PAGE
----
The solar orientation and south-facing windows make a noticeable difference on sunny days. During the only sunny day of the outage, the indoor temperature in our home increased by 7 degrees. Even with the temperature below zero outside, our indoor temperature will increase by 5 to 10 degrees Fahrenheit throughout the course of the day. With a solar system, the homes can be near net-zero, meaning that the solar array can generate as much as the house consumes over the course of a year.
Tim Cook, Apple’s CEO and successor to Steve Jobs, is generally known as a man who, unlike his predecessor, has a cool head and does not let his emotions influence his decisions or his behavior on the job. But that is apparently not the case when it comes to global warming. Nothing seems to get him steamed up more than a group of climate deniers, like the group that recently attended Apple’s annual shareholder meeting last Friday.
In attendance were representatives from the National Center for Public Policy Research (NPCCR), a self described “conservative think tank and policy institute,” that issued a statement before the meeting suggesting that the company renounce any environmentally-based activities that don’t contribute directly to the bottom line.
The proposal, which was submitted by NCPPR General Counsel Justin Danhof, said: “We object to increased government control over company products and operations, and likewise mandatory environmental standards. This is something [Apple] should be actively fighting, not preparing surrender.”
Danhof went so far as to suggest that this proposal be taken up as a pledge to be voted on by shareholders in the meeting. The proposal was voted on and soundly rejected, but not before Cook took the opportunity to comment. “We do a lot of things for reasons besides profit motive,” he said. “We want to leave the world better than we found it.”
Those objecting to the company’s principled stand on the environment, said Cook, were welcome “to get out of the stock.”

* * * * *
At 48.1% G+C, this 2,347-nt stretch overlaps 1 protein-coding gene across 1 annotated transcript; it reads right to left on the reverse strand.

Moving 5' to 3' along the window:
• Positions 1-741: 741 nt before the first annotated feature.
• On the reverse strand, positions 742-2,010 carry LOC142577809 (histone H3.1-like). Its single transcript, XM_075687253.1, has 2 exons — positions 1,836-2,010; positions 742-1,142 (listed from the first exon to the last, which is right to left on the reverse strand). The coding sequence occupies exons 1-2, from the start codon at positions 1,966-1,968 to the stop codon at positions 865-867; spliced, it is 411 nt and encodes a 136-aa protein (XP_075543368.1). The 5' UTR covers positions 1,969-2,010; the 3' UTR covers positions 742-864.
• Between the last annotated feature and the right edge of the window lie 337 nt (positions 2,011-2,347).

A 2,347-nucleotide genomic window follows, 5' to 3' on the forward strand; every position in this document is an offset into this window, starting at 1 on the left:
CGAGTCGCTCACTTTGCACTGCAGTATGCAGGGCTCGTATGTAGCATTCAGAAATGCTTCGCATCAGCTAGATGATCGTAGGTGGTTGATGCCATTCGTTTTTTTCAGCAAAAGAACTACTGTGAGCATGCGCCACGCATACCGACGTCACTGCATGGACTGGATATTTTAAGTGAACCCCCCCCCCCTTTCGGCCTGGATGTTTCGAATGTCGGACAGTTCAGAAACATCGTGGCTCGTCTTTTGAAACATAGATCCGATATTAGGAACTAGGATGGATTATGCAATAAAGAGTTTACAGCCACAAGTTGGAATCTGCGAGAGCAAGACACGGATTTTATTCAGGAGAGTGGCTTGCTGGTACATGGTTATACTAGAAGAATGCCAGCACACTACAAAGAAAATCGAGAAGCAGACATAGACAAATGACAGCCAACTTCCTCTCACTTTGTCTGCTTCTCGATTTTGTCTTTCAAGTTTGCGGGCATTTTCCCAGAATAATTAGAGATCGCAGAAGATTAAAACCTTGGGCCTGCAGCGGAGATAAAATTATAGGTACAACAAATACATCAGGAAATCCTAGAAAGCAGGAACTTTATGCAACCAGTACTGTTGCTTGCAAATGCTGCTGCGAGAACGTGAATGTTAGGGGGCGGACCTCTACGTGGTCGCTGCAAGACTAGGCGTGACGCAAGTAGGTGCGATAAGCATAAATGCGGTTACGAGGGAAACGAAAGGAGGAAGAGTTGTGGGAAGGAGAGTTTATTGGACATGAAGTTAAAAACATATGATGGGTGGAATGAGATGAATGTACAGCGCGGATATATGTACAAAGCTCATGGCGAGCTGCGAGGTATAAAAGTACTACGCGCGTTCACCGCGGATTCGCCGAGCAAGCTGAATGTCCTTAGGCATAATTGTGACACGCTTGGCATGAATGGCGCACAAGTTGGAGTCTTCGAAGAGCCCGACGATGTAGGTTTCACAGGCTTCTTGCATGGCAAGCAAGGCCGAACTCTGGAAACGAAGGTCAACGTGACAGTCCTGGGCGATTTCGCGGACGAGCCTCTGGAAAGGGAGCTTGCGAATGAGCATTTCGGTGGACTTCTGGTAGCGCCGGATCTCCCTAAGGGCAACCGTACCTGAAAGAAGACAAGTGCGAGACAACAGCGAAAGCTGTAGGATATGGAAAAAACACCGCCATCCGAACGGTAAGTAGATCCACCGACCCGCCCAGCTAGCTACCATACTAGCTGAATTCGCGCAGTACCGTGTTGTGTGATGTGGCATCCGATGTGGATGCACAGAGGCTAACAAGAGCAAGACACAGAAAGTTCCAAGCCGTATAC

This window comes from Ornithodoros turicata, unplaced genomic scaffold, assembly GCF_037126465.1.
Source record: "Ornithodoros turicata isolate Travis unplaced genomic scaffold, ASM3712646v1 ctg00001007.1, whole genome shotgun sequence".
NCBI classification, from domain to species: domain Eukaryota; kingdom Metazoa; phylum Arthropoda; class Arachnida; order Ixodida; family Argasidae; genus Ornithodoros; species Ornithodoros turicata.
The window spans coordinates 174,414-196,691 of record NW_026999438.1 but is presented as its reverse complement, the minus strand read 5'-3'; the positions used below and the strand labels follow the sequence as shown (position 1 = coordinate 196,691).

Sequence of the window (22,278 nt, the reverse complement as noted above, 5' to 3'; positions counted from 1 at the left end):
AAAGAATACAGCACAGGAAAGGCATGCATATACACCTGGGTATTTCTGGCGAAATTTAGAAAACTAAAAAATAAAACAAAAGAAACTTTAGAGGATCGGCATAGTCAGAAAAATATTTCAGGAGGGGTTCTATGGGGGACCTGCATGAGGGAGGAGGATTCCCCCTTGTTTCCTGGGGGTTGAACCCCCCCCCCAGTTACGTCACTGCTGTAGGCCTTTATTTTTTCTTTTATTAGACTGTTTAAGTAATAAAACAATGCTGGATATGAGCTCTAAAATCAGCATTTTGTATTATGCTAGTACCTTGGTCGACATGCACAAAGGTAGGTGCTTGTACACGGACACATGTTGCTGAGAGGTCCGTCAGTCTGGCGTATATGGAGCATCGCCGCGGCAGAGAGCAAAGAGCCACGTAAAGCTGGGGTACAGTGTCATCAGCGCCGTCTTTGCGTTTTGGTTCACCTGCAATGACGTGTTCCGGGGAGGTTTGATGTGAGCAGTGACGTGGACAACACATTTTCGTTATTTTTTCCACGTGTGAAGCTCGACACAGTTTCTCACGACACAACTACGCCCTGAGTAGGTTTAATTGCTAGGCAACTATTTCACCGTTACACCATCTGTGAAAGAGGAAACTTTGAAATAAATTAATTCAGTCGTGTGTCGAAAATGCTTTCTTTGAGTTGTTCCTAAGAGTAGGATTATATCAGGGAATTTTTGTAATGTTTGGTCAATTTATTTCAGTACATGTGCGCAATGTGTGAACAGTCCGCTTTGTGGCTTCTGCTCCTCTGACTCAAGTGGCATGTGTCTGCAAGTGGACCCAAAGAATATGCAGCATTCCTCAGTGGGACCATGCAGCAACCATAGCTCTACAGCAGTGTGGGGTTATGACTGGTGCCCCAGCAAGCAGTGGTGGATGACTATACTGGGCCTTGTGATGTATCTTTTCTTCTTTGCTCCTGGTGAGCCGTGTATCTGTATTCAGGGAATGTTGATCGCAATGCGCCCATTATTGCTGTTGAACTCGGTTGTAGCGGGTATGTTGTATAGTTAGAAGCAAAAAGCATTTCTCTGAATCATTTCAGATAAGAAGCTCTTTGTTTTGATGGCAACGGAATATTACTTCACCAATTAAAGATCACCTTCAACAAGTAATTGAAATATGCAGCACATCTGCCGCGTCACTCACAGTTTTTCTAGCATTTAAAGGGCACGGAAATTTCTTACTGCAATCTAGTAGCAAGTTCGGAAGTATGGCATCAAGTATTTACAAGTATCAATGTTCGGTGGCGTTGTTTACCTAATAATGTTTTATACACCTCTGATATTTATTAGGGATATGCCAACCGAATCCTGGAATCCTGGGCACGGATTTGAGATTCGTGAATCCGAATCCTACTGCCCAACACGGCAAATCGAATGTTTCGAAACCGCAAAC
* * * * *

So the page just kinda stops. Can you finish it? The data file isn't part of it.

New Jersey became the fourteenth state to legalize gay marriage last October, and now Caesars Entertainment is joining in the festivities, offering one lucky couple an extravagant $50,000 wedding package at one of the company’s Caesars, Harrah’s, Bally’s and Showboat resorts and casinos in Atlantic City.
Dubbed the “Love Is Love” giveaway, the prize features a wedding ceremony and reception for 100 guests, a cocktail hour, dinner, custom cake designed by celebrity chef Deb Pellegrino, two-hour open bar, photographers, flowers and entertainment. The winning couple will also receive bachelor or bachelorette parties, a day-after brunch for up to 50 guests and luxury accommodations for their guests and themselves.
Any form of economic decision-making–whether to invest in a coal mine or solar power project, to buy this brand of good or product or that–comes replete with trade-offs, particularly when it comes natural resource development. We rely on markets and private sector businesses and investors, working within the context of public sector governance, to guide and approve, or disapprove, of those decisions.
Such trade-offs are clearly in evidence in Alaska’s Bristol Bay watershed, one of the world’s richest, most productive and few remaining wild salmon fisheries. Bristol Bay is also the site of the proposed Pebble Mine, envisioned by project developers as one of the world’s largest open-pit copper mines.
Concerned about Pebble Mine’s impact on the Bristol Bay fishery and watershed–which provides basic ecosystem services, such as water, food and shelter, and sustainable livelihoods for communities throughout the area, the Environmental Protection Agency (EPA) this past week invoked Section 404(c) of the Clean Water Act in initiating a process “to identify appropriate options to protect the world’s largest sockeye salmon fishery in Bristol Bay, Alaska from the potentially destructive impacts of the proposed Pebble Mine.”
Santa Barbara: Apr 2 – Apr 4 ECO:nomics The Wall Street Journal’s celebrated ECO:nomics conference brings together global CEOs, top entrepreneurs, investors, policymakers and environmental experts for discussion and debate about the most critical issues. Register here.
San Diego: Apr 24 – Apr 27 Social Venture Network Spring Conference SVN conferences convene and connect influential, innovative business leaders, impact investors and cultural entrepreneurs to create an experience where attendees can share the ideas and resources they need to succeed and grow. Register here.
New York: May 13 – May 14 Shared Value Leadership Summit For business leaders and problem solvers who see exciting market opportunities at the intersection of business goals and societal challenges, the Shared Value Initiative is the leading community shaping research, partnerships, and practices. Register here.
Southern California: May 19 – May 21 Fortune Brainstorm Green As the premier conference on business, sustainability, and green investing, Brainstorm GREEN delivers fresh thinking, actionable solutions, and unparalleled opportunities to build top-level relationships. Register here.
San Diego: Jun 2 – Jun 5 Sustainable Brands 2014 Discover what happens when brand strategists & designers connect with sustainability teams to drive innovation. 20% discount with code NW3pSB14sd. Register here.